Most of us do not give our sense of smell a passing thought unless there are cookies in the oven or flowers in bloom. But scientists are probing this underappreciated sense to better comprehend the workings of our brains, from memory formation to Alzheimer’s disease. Some of the latest findings:
Smell and memory are intimately related—just think about how suddenly a familiar scent can whisk you into the past. Now a new study shows that smell can help the brain encode memories, too. Volunteers memorized the locations of several objects while smelling a rose scent, then some of them were exposed to the same scent while they slept. Those with perfumed sleep remembered the locations of the objects much better than their fragrance-free peers did, because the scent probably reactivated memories stored temporarily in the hippocampus.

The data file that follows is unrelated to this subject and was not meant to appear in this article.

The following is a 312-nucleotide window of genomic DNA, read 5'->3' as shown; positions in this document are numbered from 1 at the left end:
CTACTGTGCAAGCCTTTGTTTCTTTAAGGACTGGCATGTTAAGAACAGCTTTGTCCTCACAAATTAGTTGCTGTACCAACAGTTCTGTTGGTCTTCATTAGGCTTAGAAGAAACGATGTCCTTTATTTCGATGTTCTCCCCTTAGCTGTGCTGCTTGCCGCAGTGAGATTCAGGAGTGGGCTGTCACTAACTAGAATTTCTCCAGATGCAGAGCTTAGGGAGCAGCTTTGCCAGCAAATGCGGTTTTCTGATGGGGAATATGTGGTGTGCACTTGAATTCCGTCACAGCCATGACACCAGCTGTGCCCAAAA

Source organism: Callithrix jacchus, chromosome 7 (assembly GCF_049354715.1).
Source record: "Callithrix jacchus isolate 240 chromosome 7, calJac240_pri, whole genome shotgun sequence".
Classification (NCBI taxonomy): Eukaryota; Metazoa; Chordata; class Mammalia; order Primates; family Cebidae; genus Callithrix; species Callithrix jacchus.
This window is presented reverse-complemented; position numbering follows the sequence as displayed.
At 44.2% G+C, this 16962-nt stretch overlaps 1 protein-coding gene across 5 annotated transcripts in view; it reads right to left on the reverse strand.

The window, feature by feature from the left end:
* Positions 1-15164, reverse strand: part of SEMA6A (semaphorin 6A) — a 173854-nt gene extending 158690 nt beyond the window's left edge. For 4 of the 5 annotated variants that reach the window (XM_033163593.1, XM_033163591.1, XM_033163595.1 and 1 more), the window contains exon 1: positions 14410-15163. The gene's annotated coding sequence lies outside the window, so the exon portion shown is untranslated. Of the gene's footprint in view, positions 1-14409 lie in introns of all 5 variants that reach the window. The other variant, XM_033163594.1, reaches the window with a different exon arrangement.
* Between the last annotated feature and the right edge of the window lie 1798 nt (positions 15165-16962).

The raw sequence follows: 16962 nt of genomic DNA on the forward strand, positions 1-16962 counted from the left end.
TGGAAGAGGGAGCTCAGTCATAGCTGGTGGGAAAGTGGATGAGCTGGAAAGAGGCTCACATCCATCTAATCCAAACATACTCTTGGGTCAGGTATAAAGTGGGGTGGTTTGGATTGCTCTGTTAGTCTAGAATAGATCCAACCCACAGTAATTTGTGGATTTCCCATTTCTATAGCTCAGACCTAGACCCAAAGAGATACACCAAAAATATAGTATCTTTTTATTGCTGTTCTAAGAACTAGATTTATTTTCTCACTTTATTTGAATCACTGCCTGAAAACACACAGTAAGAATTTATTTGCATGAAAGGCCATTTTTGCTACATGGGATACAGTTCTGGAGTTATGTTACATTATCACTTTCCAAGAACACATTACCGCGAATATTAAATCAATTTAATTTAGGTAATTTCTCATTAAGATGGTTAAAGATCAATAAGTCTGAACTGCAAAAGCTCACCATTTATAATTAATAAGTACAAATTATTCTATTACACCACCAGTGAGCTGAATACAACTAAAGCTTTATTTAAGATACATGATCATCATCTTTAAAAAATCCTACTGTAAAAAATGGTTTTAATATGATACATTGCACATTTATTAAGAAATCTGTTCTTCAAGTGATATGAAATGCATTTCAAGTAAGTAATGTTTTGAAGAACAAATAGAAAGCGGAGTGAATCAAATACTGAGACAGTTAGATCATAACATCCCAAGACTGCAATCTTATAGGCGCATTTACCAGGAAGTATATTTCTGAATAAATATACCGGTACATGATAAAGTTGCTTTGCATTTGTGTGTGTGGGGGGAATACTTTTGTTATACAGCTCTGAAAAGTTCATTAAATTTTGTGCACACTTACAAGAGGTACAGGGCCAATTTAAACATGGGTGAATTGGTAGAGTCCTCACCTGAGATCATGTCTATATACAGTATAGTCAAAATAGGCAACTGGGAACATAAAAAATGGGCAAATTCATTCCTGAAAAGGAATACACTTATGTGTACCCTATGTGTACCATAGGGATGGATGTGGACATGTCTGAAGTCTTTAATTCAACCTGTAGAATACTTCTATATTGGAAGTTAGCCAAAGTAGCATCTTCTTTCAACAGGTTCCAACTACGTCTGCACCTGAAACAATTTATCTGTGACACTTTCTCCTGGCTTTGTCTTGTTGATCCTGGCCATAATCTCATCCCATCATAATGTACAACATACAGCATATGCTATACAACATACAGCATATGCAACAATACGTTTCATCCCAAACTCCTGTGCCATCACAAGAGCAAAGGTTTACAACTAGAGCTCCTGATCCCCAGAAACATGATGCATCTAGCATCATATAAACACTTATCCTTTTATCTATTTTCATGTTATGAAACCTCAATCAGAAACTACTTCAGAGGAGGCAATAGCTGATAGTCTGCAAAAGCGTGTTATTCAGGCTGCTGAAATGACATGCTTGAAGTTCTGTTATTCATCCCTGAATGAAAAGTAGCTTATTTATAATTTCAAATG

This article was originally published with the title The Scent of Science.